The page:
Unfit for Purpose: When Human Evolution Collides with the Modern World

Adam Hart. Bloomsbury Sigma, $28 (352p) ISBN 978-1-4729-7099-2
Though Hart (The Life of Poo), a biologist and science journalist, explains the goal for his rambling book clearly enough, the underlying evolutionary premise he offers is flawed. He notes that “this book is about mismatches between [humanity’s] evolutionary past and the environment we have created” but fails to mention what biologists understand very well: evolution never yields a perfect match between organisms and their environment. Hart devotes the bulk of the text to supposedly evolution-related problems such as stress, obesity, violence, addiction, and mental health issues, providing for each some brief biological background, a superficial analysis of current research, and a concluding note that the situation is too complex for any simple solution. At times, Hart’s comments come across as gratuitous and unfair, as when discussing geneticist James Neel, who proposed a “thrifty gene” that promoted fat and carbohydrates conservation in ancient hunter-gatherers. Hart begins by mentioning accusations—unrelated to his subject—that Neel deliberately initiated a measles epidemic among a group of indigenous people in the Amazon, only to acknowledge that the accusation was later fully discredited. The few kernels of insight presented in this scattered survey are not worth the work of winnowing them from the large amount of chaff. (Aug.)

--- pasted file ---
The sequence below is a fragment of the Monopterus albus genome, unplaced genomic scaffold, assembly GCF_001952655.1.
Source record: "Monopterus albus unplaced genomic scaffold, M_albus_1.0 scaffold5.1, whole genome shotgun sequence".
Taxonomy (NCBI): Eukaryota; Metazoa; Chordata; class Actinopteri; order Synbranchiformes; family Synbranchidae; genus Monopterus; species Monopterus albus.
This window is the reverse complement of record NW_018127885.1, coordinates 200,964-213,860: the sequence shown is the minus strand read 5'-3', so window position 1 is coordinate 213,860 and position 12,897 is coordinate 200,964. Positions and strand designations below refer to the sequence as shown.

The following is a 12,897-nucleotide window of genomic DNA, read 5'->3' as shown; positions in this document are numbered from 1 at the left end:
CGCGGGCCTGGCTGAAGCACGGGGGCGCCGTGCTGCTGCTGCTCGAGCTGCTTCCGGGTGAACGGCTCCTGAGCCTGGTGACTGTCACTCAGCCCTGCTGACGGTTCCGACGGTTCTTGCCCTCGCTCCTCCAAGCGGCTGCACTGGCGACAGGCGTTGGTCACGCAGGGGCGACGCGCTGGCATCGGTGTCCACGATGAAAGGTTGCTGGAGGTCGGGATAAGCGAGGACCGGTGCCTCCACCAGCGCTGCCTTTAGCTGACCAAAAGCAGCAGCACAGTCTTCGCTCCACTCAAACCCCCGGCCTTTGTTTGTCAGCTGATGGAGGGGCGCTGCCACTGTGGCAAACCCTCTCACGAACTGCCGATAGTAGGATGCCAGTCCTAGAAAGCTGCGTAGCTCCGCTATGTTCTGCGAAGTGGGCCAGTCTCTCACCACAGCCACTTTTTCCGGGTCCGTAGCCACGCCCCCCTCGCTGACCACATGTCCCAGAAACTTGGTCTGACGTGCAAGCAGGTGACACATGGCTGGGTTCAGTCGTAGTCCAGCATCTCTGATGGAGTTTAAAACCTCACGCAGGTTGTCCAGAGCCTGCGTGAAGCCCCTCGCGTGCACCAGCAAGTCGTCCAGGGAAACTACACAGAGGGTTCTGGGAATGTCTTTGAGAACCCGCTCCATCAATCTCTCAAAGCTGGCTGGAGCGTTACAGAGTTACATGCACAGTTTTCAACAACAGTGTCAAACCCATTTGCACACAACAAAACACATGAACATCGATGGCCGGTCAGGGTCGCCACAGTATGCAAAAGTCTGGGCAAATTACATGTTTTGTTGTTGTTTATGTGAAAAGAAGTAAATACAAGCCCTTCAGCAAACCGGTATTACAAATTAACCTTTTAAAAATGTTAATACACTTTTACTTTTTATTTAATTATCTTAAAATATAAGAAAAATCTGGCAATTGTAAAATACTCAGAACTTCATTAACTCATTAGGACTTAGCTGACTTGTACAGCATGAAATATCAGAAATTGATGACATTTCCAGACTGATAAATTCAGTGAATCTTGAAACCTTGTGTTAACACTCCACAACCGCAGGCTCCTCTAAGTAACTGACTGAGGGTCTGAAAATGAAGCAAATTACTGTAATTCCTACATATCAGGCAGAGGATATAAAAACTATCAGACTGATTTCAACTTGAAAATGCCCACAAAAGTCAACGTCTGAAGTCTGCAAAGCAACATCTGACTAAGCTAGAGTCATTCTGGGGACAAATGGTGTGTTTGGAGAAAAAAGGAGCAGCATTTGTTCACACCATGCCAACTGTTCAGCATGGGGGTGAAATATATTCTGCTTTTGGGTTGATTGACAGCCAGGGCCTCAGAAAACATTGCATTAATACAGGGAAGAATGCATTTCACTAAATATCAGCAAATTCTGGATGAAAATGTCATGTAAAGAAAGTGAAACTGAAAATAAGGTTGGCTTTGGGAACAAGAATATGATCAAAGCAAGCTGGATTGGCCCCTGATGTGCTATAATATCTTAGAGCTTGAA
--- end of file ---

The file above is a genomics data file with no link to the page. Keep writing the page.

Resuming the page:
Reviewed on : 04/29/2020
Release date: 07/14/2020
Genre: Nonfiction
Paperback - 352 pages - 978-1-4729-7100-5
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